If you collect Junior League or Southern Recipes, this cookbook is a MUST HAVE for your collection! THIS copy of the great classic cookbook is over 20 years old and is titled.... River Road Recipes Junior League of Baton Rouge Louisiana (LA) This is VOLUME ONE.
It is a comb bound cookbook 63th printing from 1987 and for its age, in very nice condition! It measures 6 inches wide by 9 inches tall with 270 pages including index. The front and back covers show only minor wear at the edges from reading and re-shelving Back cover has a small stain by the spine (see pics). INSIDE the pages are at least 98% free of any marks, stains or writing. The only thing I could find is the owner's name written on the inside cover and stamped on the title page. A few corner tips have creases from being dog-eared, and straighted, but just a handful. For being over 20 years old, still a good copy!
The River Road--from Baton Rouge along the Mississippi River to New Orleans, is a section famous for good cooking, which is so much a part of Louisiana heritage and tradition. Influenced principally by the French and Spanish, it is Creole Cooking and its truly Southern. The French enhanced their outstanding cuisine with the great abundance found in Louisiana--the herbs, seafood, wild game, vegetables and fruits. The Spanish added zest and the African slaves contributed their knowledge and use of herbs. Louisiana cooking is truly an art. Delightful creations such as gumbos and crayfish bisque, jambalayas, shrimp creole, hushpuppies and a good cup of strong coffee.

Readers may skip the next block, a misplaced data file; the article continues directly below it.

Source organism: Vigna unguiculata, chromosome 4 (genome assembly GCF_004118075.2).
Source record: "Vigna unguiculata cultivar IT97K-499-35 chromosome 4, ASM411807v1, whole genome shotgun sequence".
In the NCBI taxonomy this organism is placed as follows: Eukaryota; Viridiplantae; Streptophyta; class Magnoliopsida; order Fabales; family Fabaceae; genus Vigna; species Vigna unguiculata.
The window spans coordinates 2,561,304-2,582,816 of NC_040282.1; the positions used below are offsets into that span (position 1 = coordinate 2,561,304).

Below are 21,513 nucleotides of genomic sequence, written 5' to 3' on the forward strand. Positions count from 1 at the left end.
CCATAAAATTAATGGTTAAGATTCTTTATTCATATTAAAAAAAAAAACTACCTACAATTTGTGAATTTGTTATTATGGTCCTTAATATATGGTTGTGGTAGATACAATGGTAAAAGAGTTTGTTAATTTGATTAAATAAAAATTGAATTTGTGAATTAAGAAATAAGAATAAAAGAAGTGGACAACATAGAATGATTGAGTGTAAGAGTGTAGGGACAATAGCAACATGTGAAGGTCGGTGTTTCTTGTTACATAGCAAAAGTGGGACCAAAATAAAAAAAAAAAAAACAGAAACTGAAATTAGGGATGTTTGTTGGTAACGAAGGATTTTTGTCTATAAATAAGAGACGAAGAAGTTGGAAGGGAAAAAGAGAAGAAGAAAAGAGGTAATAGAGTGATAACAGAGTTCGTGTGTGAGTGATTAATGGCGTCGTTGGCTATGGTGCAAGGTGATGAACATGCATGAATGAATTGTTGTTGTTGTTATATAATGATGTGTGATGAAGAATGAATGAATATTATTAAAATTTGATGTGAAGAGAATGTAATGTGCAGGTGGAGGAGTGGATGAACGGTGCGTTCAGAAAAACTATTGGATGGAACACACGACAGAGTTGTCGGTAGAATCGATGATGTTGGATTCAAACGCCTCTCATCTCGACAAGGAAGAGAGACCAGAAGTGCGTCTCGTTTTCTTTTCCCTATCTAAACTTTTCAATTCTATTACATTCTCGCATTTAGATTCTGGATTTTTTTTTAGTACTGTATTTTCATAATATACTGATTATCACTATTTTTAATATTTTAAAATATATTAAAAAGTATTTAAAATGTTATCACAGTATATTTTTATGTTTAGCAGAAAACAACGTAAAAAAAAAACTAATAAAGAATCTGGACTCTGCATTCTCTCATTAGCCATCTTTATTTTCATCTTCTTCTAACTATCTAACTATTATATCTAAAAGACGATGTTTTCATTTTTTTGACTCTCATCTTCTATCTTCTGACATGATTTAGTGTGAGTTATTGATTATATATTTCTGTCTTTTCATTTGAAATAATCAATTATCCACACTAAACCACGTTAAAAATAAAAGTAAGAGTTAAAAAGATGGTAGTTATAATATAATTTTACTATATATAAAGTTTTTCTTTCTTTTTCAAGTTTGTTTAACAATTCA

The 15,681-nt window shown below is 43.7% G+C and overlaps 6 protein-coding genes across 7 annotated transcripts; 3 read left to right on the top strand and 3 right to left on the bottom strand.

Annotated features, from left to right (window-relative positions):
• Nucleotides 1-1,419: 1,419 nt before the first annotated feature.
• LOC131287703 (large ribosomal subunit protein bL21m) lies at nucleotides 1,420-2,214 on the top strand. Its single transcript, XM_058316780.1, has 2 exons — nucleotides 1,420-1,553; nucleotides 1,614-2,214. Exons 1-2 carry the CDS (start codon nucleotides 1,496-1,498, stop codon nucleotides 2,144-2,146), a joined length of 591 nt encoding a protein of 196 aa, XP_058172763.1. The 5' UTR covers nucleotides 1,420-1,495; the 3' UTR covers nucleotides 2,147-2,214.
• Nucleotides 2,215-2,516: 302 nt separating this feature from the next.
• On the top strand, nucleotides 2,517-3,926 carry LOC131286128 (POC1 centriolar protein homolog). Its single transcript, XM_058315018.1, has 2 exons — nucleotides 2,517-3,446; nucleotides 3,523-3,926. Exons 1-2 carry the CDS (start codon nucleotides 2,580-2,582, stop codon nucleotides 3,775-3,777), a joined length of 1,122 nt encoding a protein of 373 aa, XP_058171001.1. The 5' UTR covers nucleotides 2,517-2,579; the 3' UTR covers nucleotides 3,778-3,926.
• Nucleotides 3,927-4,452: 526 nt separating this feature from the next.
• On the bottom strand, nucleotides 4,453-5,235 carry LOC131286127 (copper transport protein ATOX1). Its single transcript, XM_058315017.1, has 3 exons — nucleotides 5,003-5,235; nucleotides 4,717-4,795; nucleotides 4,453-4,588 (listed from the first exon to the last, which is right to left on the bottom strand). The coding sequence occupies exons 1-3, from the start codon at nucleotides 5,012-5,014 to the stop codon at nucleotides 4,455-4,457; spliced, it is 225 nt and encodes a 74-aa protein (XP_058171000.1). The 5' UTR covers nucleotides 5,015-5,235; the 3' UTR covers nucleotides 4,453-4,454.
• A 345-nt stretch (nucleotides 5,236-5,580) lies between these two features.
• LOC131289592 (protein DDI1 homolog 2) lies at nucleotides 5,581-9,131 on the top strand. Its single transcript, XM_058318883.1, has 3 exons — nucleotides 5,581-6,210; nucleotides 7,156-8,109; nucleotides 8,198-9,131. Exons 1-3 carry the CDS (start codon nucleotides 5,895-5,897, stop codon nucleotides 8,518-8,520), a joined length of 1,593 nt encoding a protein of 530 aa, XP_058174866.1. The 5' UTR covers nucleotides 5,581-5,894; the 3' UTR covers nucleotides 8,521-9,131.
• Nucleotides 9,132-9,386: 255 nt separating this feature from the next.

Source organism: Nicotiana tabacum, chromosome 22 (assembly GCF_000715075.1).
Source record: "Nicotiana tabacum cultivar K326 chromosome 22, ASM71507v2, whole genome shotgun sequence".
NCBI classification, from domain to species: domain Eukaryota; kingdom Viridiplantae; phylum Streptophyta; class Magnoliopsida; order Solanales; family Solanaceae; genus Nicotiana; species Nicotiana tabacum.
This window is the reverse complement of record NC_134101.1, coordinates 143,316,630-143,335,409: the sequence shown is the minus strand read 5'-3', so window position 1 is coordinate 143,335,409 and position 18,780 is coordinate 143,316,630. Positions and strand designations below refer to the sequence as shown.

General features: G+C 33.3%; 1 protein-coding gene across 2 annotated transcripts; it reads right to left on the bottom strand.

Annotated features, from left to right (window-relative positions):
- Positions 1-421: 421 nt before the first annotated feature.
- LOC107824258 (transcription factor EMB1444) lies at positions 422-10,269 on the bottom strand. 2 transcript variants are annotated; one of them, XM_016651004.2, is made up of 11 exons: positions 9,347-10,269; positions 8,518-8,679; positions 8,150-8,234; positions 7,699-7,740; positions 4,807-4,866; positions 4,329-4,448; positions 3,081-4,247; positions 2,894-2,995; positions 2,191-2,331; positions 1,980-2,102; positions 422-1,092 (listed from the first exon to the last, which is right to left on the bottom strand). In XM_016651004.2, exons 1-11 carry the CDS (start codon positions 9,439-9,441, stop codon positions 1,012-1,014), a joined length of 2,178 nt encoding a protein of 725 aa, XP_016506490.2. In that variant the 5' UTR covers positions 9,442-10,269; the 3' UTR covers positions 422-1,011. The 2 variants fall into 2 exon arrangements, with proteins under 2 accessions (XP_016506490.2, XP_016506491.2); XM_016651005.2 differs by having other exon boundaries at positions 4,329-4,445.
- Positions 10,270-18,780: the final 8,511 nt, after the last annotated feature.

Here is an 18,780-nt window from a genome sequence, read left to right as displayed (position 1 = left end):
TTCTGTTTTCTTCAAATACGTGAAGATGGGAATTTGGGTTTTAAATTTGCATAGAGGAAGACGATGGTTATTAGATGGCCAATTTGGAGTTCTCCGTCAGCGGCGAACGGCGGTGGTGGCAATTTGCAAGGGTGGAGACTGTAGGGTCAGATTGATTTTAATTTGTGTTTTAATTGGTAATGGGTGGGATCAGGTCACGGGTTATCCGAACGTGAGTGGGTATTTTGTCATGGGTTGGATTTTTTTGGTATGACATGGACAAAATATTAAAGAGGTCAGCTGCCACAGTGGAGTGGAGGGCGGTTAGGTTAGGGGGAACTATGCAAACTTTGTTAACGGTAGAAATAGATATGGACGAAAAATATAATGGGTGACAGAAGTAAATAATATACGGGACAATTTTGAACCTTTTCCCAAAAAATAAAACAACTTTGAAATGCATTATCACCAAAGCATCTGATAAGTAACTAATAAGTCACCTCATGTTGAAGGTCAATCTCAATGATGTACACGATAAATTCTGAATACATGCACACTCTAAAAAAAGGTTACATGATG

In general, Cajun dishes are the country cooking of Louisiana, highlighted by dirty rice, gumbos, jambalaya, andouille (a spicy smoked sausage) and simple foods such as fried catfish. Cajun cooking traditionally uses pork fat and simpler ingredients.
Creole is the food of the city, a more refined cuisine represented by Oysters Rockefeller, Shrimp Remoulade and Bananas Foster. It traditionally used the butter available to the wealthy Creoles, and more expensive ingredients.
Both Cajun and Creole use the Holy Trinity of New Orleans cooking: green peppers, onions and celery. They both also rely on the roux as the base of the dish. A roux is simply flour cooked in fat, either pork fat or butter, until it browns. This adds flavor and thickness to the dish.
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